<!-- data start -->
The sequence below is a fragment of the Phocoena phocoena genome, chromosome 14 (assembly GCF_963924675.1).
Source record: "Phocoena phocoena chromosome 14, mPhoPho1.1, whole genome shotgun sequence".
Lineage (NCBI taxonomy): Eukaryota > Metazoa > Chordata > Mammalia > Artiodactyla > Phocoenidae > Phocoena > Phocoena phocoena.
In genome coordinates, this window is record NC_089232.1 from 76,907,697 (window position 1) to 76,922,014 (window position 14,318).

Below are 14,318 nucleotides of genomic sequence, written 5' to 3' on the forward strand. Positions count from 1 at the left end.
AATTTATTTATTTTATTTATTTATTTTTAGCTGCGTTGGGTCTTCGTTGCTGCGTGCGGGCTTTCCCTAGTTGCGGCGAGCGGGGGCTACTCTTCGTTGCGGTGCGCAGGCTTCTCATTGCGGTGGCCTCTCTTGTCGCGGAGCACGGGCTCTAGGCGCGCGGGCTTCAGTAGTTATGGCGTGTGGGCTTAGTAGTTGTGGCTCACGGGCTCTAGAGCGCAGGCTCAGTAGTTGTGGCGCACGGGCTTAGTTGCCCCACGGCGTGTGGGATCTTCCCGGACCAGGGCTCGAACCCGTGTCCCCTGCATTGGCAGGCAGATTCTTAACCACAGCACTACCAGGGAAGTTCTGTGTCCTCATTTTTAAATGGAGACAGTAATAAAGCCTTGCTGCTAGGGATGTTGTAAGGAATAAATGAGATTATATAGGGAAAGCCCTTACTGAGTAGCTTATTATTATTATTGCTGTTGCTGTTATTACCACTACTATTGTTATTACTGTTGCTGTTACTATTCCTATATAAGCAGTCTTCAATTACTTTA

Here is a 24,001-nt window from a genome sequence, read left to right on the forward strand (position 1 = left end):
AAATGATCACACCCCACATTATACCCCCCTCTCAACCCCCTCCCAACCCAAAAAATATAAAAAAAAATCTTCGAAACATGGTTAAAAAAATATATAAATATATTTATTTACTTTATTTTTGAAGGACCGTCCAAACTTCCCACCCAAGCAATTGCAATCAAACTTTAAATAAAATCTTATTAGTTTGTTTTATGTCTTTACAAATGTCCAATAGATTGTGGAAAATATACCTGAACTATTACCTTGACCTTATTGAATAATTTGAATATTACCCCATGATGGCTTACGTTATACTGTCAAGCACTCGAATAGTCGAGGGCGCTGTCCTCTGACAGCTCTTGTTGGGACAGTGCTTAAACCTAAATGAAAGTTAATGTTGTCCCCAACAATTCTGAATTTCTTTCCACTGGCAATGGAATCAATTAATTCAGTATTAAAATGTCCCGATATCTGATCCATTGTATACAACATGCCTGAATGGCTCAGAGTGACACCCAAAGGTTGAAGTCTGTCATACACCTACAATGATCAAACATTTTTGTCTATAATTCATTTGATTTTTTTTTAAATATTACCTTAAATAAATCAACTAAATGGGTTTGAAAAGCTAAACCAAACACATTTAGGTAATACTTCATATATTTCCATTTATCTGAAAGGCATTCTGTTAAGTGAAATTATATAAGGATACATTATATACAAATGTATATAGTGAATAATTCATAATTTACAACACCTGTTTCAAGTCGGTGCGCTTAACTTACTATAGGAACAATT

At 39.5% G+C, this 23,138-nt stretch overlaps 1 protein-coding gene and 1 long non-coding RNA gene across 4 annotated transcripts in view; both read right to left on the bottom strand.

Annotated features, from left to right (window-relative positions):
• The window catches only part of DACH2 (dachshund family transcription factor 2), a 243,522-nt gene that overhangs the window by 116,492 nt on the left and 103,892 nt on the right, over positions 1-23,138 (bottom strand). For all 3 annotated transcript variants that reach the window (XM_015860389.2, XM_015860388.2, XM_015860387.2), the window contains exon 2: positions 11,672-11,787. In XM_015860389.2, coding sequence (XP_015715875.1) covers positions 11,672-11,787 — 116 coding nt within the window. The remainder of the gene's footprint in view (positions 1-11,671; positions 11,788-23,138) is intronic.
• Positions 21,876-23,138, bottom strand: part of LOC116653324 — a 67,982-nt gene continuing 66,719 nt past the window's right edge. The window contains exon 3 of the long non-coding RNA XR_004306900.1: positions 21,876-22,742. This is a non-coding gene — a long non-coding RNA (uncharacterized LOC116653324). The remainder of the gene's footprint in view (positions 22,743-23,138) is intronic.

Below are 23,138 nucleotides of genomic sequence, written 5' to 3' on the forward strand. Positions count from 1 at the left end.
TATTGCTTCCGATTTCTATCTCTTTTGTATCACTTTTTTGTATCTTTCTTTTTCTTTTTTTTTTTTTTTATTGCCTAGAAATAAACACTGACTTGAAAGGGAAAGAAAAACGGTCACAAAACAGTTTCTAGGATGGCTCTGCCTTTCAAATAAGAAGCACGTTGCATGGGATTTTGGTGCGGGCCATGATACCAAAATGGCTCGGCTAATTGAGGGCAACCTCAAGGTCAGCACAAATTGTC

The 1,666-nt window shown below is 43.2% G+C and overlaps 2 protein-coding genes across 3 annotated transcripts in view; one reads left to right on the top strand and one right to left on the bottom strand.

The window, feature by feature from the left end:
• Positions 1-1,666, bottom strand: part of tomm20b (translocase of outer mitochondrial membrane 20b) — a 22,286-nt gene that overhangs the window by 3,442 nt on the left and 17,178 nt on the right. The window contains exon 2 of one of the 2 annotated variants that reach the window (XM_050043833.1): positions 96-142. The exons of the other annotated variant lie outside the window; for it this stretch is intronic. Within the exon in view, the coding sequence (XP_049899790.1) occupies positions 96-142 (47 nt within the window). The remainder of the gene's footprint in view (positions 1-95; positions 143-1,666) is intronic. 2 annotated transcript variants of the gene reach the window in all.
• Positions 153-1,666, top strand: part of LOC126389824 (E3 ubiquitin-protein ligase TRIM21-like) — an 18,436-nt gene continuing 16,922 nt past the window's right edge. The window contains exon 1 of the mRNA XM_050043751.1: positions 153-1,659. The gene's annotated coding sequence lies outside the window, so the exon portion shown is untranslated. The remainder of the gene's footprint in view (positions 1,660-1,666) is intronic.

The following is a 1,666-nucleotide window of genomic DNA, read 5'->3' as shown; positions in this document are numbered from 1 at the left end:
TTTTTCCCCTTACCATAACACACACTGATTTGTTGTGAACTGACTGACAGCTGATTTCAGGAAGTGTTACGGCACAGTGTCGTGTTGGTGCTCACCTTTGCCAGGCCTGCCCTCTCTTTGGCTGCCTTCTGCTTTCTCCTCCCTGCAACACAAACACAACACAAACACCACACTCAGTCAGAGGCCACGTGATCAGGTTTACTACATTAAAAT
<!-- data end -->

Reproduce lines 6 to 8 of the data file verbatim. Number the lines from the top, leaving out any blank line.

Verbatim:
AATTTATTTATTTTATTTATTTATTTTTAGCTGCGTTGGGTCTTCGTTGCTGCGTGCGGGCTTTCCCTAGTTGCGGCGAGCGGGGGCTACTCTTCGTTGCGGTGCGCAGGCTTCTCATTGCGGTGGCCTCTCTTGTCGCGGAGCACGGGCTCTAGGCGCGCGGGCTTCAGTAGTTATGGCGTGTGGGCTTAGTAGTTGTGGCTCACGGGCTCTAGAGCGCAGGCTCAGTAGTTGTGGCGCACGGGCTTAGTTGCCCCACGGCGTGTGGGATCTTCCCGGACCAGGGCTCGAACCCGTGTCCCCTGCATTGGCAGGCAGATTCTTAACCACAGCACTACCAGGGAAGTTCTGTGTCCTCATTTTTAAATGGAGACAGTAATAAAGCCTTGCTGCTAGGGATGTTGTAAGGAATAAATGAGATTATATAGGGAAAGCCCTTACTGAGTAGCTTATTATTATTATTGCTGTTGCTGTTATTACCACTACTATTGTTATTACTGTTGCTGTTACTATTCCTATATAAGCAGTCTTCAATTACTTTA

Here is a 24,001-nt window from a genome sequence, read left to right on the forward strand (position 1 = left end):
AAATGATCACACCCCACATTATACCCCCCTCTCAACCCCCTCCCAACCCAAAAAATATAAAAAAAAATCTTCGAAACATGGTTAAAAAAATATATAAATATATTTATTTACTTTATTTTTGAAGGACCGTCCAAACTTCCCACCCAAGCAATTGCAATCAAACTTTAAATAAAATCTTATTAGTTTGTTTTATGTCTTTACAAATGTCCAATAGATTGTGGAAAATATACCTGAACTATTACCTTGACCTTATTGAATAATTTGAATATTACCCCATGATGGCTTACGTTATACTGTCAAGCACTCGAATAGTCGAGGGCGCTGTCCTCTGACAGCTCTTGTTGGGACAGTGCTTAAACCTAAATGAAAGTTAATGTTGTCCCCAACAATTCTGAATTTCTTTCCACTGGCAATGGAATCAATTAATTCAGTATTAAAATGTCCCGATATCTGATCCATTGTATACAACATGCCTGAATGGCTCAGAGTGACACCCAAAGGTTGAAGTCTGTCATACACCTACAATGATCAAACATTTTTGTCTATAATTCATTTGATTTTTTTTTAAATATTACCTTAAATAAATCAACTAAATGGGTTTGAAAAGCTAAACCAAACACATTTAGGTAATACTTCATATATTTCCATTTATCTGAAAGGCATTCTGTTAAGTGAAATTATATAAGGATACATTATATACAAATGTATATAGTGAATAATTCATAATTTACAACACCTGTTTCAAGTCGGTGCGCTTAACTTACTATAGGAACAATT